Legislation sponsored by Assembly Democrats Tim Eustace, Mila M. Jasey and Marlene Caride to help prevent sudden cardiac arrest among student athletes by educating students, parents and coaches about the warning signs and mandating the removal of student athletes who exhibit such symptoms during a sporting activity received final legislative approval from the Senate on Thursday.
“While sudden cardiac arrest can strike anyone who is idle, the risk is much greater in competitive athletes,” said Eustace (D-Bergen). “It is vital that student athletes and the adults charged with their care are informed so that they can recognize the problem signs before they become fatal.”
“Young athletes often dismiss signs of heart trouble like dizziness and shortness of breath as routine side effects of exercise,” said Jasey (D-Essex/Morris). “Educating these students, their parents and coaches about these symptoms can help identify student athletes at risk and help save a life.”
“It can be hard to imagine how a seemingly healthy and fit individual who is so agile on the field can have an underlying heart problem,” said Caride (D-Bergen/Passaic). “But it happens and has cost some their lives. Being able to recognize the warning signs can help prevent potential tragedies.”
The bill (A-4415) imposes various requirements designed to provide student-athletes, their parents or guardians, coaches and other school officials with information concerning the nature and symptoms of sudden cardiac arrest, and establish protocols for the removal-from-play of student-athletes who experience symptoms while participating in athletic activities or prior to or after such participation. These requirements are applicable to athletic activities that are sponsored by or associated with a school district or nonpublic school, including interscholastic athletics.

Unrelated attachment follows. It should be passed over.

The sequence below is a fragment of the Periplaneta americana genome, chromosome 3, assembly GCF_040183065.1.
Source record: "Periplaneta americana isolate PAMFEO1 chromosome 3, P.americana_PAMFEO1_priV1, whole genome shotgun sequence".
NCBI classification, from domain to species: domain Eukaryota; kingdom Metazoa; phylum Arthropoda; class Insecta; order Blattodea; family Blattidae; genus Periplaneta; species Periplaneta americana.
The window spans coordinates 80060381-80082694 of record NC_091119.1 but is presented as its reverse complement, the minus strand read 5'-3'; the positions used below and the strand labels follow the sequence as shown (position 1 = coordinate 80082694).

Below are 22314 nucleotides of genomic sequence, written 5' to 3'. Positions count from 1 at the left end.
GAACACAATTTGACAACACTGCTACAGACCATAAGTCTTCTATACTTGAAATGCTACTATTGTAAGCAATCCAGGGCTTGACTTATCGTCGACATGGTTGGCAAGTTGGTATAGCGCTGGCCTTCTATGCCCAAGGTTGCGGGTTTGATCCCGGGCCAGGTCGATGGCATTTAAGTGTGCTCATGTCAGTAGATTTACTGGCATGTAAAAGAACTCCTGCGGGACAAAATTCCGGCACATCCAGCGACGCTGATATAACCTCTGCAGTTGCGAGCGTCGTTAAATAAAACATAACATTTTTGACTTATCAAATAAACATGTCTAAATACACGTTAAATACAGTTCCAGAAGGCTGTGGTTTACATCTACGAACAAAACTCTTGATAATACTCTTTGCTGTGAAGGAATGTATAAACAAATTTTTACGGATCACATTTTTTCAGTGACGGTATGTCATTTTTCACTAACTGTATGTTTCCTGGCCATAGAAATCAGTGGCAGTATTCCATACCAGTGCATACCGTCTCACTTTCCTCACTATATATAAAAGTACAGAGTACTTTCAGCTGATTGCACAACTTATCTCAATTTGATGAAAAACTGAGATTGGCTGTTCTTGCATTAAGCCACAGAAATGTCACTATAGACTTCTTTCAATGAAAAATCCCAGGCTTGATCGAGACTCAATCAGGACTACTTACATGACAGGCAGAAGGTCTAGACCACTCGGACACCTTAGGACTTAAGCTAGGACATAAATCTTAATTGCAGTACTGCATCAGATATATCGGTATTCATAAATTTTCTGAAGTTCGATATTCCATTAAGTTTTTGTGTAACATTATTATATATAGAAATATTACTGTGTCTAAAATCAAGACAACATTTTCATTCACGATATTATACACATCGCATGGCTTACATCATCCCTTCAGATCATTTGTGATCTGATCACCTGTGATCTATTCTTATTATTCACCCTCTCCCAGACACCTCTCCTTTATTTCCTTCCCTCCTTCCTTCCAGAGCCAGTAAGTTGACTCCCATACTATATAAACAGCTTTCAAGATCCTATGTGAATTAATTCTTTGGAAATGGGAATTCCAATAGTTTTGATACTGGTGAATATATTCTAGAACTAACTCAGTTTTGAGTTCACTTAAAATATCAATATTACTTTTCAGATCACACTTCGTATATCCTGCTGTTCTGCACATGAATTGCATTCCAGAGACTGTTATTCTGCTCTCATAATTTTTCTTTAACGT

Under current law, the state Commissioner of Education is required to develop a pamphlet that provides the parents and guardians of student-athletes with information about sudden cardiac death. Per the law, the pamphlet must be distributed to each school district in the state.
The bill approved today makes changes to that law, including requiring that the pamphlet also be distributed to nonpublic schools and include certain specific symptoms of sudden cardiac arrest, as well as a form to be signed by the student-athlete and his parent or guardian acknowledging receipt and review of the pamphlet. Under the bill, each student-athlete and his or her parent or guardian must sign the form and return it to his or her school in order to be eligible to participate in a school-sponsored athletic activity.
The bill also establishes protocols for the removal-from-play of student-athletes exhibiting symptoms of sudden cardiac arrest. A student-athlete who exhibits symptoms of sudden cardiac arrest while participating in an athletic activity must be immediately removed from the activity by the team coach. A student who exhibits symptoms of sudden cardiac arrest prior to or after an athletic activity is also prohibited from participating in an athletic activity. The student will not be eligible to return to athletic activity until he is evaluated and receives written clearance from a licensed physician. The bill specifies that the board of education or the governing body or chief school administrator of a nonpublic school, as appropriate, must impose certain penalties on a coach who violates these protocols.
Lastly, the bill provides that a person who coaches a school district or nonpublic school athletic activity must hold a current certification in cardio-pulmonary resuscitation from the American Red Cross, American Heart Association, or other training program recognized by the Department of Health.
The bill now heads to the Governor’s desk.